To bring self-consistency and intercalibration among sensors, a group called Global Space-based Inter-Calibration System formed and is actively pursuing SI traceability for intercalibrations working with NMIs such as NIST. Intercomparisons can find agreement or disagreement between sensors in their radiance measurements. In either case, lessons may be learned on possible systematic effects that are currently ignored or neglected. Because the true value of the measurement on-orbit will always be an unknown quantity, the accuracy of the measurement can best be assessed by combining the results from different sensors and calculating the uncertainty of that combined reference value based on the individual sensor data. The combined reference value and the estimate of its uncertainty in the time series would allow scientists to investigate methods to minimize uncertainty.

On-Board Calibration

The relation between the sensed values and the radiances can be derived by comparison of the sensor signal with an on-board reference. The reference can be the sun, moon, or other constant target. On-board sensor calibration is therefore the basis of reliable remote sensing and ensuring the quality of the derived variables and products; however, post-launch comparison with reference standards of known accuracy is complex. On-board calibration units being interpreted as the reference standard also are subject to degradation processes, especially in the visible spectral range.

Vicarious Calibration

The reflectance/radiance-based method is one of the most common vicarious calibration techniques. This method predicts at sensor (top of atmosphere [TOA]) reflectance or radiance over a selected ground target. This method depends on in situ measurements that accurately characterize the surface and atmosphere during the sensor overpass at the selected test site. These surface and atmospheric measurements are used as an input to a radiative transfer code such as Second Simulation of the Satellite Signal in the Solar Spectrum and Moderate Resolution Atmospheric Transmission. The output of the radiative transfer code is TOA reflectance/radiance, which is compared with the sensor Digital Number, obtained from the image of the selected test site, to give a calibration coefficient. This method also provides an independent assessment of remote sensing data, so it has been widely used to validate level-1 and level-2 data products (Dinguirard and Slater, 1999; Biggar and others, 2003; Thome and others, 2008; McCorkel and others, 2012). Researchers have used this method to calibrate different optical satellite sensors such as EO–1 Hyperion (Biggar and others, 2003; Thome and others, 2008; McCorkel and others, 2012; Jing and others, 2019), Geostationary Operational Environmental Satellite R (GOES–R; McCorkel and others, 2020), and Landsat 8 Operational Land Imager (OLI) level-1 and level-2 data products (Teixeira Pinto and others, 2020).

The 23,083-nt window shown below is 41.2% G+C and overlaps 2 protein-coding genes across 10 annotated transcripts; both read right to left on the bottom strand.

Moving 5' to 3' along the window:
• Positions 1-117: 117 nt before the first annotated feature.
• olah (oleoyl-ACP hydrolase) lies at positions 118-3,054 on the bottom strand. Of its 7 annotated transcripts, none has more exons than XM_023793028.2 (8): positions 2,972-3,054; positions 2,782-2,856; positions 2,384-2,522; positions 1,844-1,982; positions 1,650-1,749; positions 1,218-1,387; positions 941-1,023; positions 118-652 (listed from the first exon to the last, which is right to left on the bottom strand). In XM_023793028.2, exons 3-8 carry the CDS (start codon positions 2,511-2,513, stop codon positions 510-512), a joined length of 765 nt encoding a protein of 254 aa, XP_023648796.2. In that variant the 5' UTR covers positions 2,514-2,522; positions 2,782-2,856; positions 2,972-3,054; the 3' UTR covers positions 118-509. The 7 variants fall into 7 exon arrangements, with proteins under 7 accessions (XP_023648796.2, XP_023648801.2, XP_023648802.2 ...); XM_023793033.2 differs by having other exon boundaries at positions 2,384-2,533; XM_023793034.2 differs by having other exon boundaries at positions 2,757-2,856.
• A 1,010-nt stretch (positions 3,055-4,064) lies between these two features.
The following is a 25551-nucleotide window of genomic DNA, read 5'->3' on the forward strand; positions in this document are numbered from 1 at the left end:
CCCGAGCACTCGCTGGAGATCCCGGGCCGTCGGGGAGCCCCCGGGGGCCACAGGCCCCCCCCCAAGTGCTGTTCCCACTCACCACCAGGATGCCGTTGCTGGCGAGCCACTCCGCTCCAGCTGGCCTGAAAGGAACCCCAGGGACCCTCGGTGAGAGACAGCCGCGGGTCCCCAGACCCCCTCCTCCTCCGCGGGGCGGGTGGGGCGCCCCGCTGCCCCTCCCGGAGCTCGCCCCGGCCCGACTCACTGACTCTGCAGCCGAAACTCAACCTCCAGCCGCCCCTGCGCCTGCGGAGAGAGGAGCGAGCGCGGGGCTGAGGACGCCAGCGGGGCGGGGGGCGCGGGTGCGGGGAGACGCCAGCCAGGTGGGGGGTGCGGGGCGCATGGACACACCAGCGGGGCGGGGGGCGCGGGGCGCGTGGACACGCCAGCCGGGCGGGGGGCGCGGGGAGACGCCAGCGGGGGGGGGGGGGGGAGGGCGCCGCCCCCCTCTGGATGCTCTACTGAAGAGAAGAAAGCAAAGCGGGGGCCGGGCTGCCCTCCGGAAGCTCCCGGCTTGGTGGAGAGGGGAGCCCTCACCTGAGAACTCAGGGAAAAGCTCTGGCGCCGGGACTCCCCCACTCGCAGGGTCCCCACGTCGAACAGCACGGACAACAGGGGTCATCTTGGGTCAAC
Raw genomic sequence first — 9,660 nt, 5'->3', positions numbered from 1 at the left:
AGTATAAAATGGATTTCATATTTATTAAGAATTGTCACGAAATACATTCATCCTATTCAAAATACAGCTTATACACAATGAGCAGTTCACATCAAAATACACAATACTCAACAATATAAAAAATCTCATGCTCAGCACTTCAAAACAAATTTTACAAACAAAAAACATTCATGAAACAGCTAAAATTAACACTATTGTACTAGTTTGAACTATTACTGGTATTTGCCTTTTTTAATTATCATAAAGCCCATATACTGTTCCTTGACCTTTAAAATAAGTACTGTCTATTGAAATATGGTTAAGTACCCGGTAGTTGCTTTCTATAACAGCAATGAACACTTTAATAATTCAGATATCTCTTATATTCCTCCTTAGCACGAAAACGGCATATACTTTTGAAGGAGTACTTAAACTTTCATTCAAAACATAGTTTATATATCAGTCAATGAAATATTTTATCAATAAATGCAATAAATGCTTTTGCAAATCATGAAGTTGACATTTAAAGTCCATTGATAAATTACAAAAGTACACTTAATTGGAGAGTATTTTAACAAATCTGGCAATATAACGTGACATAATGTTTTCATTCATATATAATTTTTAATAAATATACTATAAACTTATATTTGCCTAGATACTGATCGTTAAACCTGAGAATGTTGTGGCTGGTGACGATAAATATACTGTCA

To automate this process, CEOS WGCV and the Infrared Visible Optical Sensors established the Radiometric Calibration Network (https://www.radcalnet.org/). Currently, the Radiometric Calibration Network contains five radiometric calibration instrumented sites in the United States, France, China, and Namibia. These instrumented sites provide automatic measurement of surface reflectance and atmospheric measurements acquired every 30 minutes between 09:00 and 15:00 local time. These measurements are sourced as input to a radiative transfer model that predicts the corresponding nadir-view TOA reflectance, which is compared with satellite sensor observations to perform its radiometric assessment (Bouvet and others, 2019). Researchers have used this system to perform a radiometric assessment of different optical satellite sensors such as Landsat 8 Operational Land Imager OLI (Markham and others, 2014), Sentinel 2A multispectral instrument imagery, and visible infrared imaging radiometer suite (Czapla-Myers and others, 2017; Barsi and others, 2018).

Qualities—Measuring and Reporting

The importance of defining a framework for the measurement and reporting of satellite data is not to be underestimated. This starts with having a thorough understanding of the operational capabilities of a system, and the data that it produces. Users need to be informed about what to expect in terms of data quality, and the usability, accessibility, and availability of data.

Community undertakings such as Quality Assurance Framework for Earth Observation (QA4EO) are leading the way in defining frameworks that can help provide generally accepted guidelines to measuring and reporting satellite data.

General System Qualities and Specifications

Basic Satellite Specifications and Operating Information

Basic information about a remote sensing satellite provides an essential understanding of the system’s capabilities and expected performance. This information provides the general operating capabilities of a system and the data it generates.